What a fun week spent quilting! It’s hard for me to express in words what a difference quilting with the PFAFF performance icon has done for my confidence. In yesterday’s post, I quilted a placemat using a curvy built-in stippling stitch. This stitch reminded me how much fun I can have completing a project. Each time I finished a placemat, I felt the desire to continue having finishes rather than just starts – maybe you know what I mean? Today, I’m excited to do some free-motion quilting on the last of the four placemats.
There are so many options when free-motion quilting with the PFAFF performance icon it can be a bit overwhelming, but the machine is set up to make it comfortable and easy, and you just have to start.
The presser foot I chose for today’s quilting requires the Straight Stitch Needle Plate included with the machine. Changing out the needle plate is quick and easy using the mini screwdriver included in the machine. With the needle removed and the bobbin out, simply put the screwdriver under the front right side of the plate to lift it up. The plate will release, and you can lift it the rest of the way off.
There’s convenient storage for the second needle plate included with the performance icon in the bottom of the accessory tray. Pull the tray out and switch plates. Carefully secure the back edge of the needle plate’s notches into the grooves and push down to click the plate into place.
I’m using a free-motion foot for today’s project. The Open Toe Free-Motion Foot attaches to the presser foot ankle. The packaging includes an enlarged diagram to show which screws and parts to remove and where to attach the foot. Trust me, it’s easier than it looks and if you find yourself pushing with no movement, try again. The foot normally attaches quite smoothly, so it shouldn’t be a difficult fit.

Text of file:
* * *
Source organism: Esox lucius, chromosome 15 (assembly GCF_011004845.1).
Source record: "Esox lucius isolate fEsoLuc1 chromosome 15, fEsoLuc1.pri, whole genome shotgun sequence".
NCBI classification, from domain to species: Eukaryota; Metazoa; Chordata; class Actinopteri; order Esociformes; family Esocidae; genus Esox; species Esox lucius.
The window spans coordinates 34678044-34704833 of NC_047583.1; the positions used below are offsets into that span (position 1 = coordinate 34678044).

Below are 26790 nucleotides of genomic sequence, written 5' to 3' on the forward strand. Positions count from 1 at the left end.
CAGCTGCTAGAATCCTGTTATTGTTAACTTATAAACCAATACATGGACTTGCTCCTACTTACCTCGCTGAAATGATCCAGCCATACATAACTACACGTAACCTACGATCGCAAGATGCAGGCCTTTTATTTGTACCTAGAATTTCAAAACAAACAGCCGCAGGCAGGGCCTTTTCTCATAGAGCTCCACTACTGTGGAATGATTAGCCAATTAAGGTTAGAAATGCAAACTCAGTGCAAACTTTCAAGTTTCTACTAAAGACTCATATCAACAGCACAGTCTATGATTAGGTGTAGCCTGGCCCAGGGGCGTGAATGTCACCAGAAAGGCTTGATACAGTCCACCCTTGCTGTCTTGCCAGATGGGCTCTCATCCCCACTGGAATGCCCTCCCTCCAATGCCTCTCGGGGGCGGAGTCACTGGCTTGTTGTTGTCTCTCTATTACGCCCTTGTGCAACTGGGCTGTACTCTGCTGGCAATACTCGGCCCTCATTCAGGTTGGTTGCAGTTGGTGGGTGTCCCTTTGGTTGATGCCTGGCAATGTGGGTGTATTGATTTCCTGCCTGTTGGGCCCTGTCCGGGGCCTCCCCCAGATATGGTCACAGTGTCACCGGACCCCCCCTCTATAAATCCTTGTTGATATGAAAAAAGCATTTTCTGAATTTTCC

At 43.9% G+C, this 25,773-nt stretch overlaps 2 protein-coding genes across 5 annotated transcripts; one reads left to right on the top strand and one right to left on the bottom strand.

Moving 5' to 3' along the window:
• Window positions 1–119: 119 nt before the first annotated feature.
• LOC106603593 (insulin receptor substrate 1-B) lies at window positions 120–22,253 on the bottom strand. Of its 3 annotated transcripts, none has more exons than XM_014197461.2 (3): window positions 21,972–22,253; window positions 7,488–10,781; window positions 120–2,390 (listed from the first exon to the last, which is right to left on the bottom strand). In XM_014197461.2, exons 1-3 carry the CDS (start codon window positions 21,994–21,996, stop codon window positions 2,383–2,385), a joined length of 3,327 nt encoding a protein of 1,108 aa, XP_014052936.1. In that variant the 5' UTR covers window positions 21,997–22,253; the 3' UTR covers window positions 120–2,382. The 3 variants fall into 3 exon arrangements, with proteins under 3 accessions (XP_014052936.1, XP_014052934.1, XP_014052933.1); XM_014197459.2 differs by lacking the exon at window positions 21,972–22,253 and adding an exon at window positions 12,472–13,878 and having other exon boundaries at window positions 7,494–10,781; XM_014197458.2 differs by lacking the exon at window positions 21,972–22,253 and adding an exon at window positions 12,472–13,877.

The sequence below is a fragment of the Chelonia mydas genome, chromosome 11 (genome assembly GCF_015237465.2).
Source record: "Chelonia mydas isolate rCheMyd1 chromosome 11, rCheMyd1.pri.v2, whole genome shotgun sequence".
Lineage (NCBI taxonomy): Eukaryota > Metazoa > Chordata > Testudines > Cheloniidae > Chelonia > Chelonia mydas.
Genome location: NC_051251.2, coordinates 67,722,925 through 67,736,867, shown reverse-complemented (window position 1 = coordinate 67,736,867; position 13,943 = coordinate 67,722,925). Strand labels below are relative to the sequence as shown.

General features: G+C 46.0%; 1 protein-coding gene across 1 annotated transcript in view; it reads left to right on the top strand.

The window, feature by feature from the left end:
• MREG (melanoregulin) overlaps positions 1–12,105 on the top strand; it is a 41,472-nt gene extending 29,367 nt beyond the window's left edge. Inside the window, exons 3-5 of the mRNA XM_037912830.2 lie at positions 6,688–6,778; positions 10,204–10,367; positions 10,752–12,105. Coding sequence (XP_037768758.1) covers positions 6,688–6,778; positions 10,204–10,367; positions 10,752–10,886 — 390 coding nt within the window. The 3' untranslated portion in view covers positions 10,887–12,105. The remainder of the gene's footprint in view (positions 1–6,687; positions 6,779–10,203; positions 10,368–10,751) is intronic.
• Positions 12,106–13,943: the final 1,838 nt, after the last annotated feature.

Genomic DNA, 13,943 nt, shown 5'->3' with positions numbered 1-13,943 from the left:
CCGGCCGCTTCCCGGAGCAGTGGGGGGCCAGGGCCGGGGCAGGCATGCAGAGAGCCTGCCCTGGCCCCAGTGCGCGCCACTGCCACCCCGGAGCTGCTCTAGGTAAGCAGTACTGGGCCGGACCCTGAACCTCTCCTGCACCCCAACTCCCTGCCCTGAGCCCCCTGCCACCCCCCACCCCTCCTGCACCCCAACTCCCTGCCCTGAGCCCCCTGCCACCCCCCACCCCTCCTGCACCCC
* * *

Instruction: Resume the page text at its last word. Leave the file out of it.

There’s some angling to be done, so if it doesn’t seem to be attaching smoothly, relax and try again! You’ll note it not only attaches with the screw, but clips on as well.
The Open Toe Free-Motion Foot uses the Spring Foot Free-Motion option on the Free-Motion menu, as indicated on its packaging. This means the feed dogs are lowered and you’ll be in charge of moving the placemat as the machine stitches. I found synchronizing the moving and stitching easy to do with this foot.
Now, I won’t say I was perfect, but I tried to mimic the flowers in the focus fabric by stitching a larger flower over them. I used a green thread that blended into the background of the focus fabric, so I wasn’t too concerned about what my stitches looked like. However, the more I stitched, the more I got the hang of the speed I needed to move the fabric to get the stitches to look nice and even.
I quilted in the green squares before changing my thread to match the background fabric. For the squares, I free-motion stitched lines going up and down across one and left to right on the other. At this point, I noticed that I’m better at moving one direction with a steadier speed than the other.
I surprised myself as I practiced more with the Open Toe Free-Motion Foot – I could see the improvement in my quilting. It was easy to see what I was doing with the clear open space, and the foot didn’t interfere with my view of the placemat I was working on. The foot stayed above the fabric and, as long as my speed was consistent, the tension in the stitches stayed consistent too.
I decided to quilt large circles in the background fabric, and quickly realized I was creating stitches that looked a lot like pebble quilting!
I can honestly say I would try free-motion quilting a quilt after my experience with the Open Toe Free-Motion Foot – which is saying a lot! I’m so glad I challenged myself to try out different modern quilting styles using the PFAFF performance icon this week. I hope you’ve been inspired too!
This is part 5 of 5 in this series
Go back to part 4: Quilting made easy with a stipple stitch